Former Wrexham, Liverpool, Chelsea and Huddersfield Town footballer who was capped 72 times by Wales.
Joseph Patrick "Joey" Jones is a former professional football full-back who played for Liverpool in the season they chased the "The Treble".
Former Wrexham, Liverpool, Chelsea and Huddersfield Town footballer who was capped 72 times by Wales. He was the tattooed tiger of a left back taken to the hearts of the Liverpool fans his time at Anfield.
That season was 1977, when left back Jones was part of the team which won the League championship and reached the finals of the FA Cup and European Cup.
The treble, unprecedented in English football, was not forthcoming. Liverpool lost 2-1 in the FA Cup final at Wembley to Manchester United, though Jones supplied the accurate long pass for Jimmy Case to score Liverpool´s goal. However, they won their first European Cup in Rome three days later, defeating Borussia Mönchengladbach 3-1.
Jones joined Wrexham along with Mickey Thomas, straight from school as an apprentice in 1971. They doubled up as ground staff, as well as doing the normal apprentice roles, including cleaning the professionals boots, and were paid the princely sum of £8 per week, a fiver of which went on their lodgings.
He made his debut at the age of 17 in a Welsh Cup tie against local rivals Chester City; Wrexham lost 1-0. He did, however, win the Welsh Cup with the club in 1975, when they beat Cardiff City in the final.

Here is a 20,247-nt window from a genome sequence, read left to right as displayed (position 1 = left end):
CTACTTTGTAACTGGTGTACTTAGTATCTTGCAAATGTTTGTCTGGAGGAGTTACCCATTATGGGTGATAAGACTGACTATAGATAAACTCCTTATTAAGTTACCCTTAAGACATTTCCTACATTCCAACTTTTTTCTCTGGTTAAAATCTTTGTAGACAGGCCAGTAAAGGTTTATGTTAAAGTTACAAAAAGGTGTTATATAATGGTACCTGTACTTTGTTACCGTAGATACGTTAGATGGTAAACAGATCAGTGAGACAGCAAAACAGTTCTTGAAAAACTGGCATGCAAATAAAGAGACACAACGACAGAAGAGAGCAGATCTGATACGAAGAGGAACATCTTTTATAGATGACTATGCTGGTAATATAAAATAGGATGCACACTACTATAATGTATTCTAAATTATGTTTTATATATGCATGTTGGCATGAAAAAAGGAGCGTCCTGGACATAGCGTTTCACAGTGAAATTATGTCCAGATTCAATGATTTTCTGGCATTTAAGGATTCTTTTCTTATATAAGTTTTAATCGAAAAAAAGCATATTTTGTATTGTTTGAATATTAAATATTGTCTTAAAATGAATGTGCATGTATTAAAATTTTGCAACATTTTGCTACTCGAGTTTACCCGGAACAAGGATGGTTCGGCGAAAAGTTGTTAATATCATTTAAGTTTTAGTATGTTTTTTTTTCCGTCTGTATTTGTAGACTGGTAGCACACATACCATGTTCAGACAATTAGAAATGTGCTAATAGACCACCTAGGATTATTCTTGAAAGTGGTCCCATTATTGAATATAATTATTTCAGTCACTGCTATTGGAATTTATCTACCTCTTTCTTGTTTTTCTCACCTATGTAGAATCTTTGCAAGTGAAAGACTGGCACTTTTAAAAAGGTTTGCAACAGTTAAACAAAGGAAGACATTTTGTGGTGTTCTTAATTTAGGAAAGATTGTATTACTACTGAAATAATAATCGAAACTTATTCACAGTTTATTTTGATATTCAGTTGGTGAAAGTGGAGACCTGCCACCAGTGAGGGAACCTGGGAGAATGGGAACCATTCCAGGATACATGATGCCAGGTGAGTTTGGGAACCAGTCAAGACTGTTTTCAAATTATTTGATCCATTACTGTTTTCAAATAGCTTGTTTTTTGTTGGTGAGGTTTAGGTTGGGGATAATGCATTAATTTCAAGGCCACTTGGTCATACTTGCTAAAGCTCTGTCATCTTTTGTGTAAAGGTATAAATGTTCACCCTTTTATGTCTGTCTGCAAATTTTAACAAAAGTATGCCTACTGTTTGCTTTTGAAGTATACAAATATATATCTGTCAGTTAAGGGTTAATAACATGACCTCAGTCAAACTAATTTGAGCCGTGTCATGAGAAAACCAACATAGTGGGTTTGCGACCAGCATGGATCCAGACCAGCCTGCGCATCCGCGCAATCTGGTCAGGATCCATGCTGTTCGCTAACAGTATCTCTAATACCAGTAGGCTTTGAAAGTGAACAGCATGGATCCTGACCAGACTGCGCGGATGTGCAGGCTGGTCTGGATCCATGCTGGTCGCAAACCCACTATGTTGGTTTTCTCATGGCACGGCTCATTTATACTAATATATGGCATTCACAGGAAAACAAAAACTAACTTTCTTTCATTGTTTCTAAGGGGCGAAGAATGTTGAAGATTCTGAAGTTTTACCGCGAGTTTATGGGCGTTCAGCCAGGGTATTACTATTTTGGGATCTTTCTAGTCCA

Jones established himself as a right-back and helped Wrexham to the quarter-finals of the FA Cup in 1974, the first time the club had reached the that stage of the prestigious competition. Ironically, it was Liverpool that went on to win the trophy defeating Newcastle United comfortably 3-0.
Jones left Wrexham to join his boyhood heroes, Liverpool, when Bob Paisley paid £110,000 for his services in July 1975. He made his debut on 16 August in a 2-0 league defeat to Queens Park Rangers at Loftus Road.
He spent much of his first season in the reserves, not quite flirting with first team appearances enough to earn a medal when Liverpool won the 1976 championship, and was watching from the sidelines as his team-mates then secured the UEFA Cup.
A hard man himself, his own hero was none other than the great Tommy Smith.
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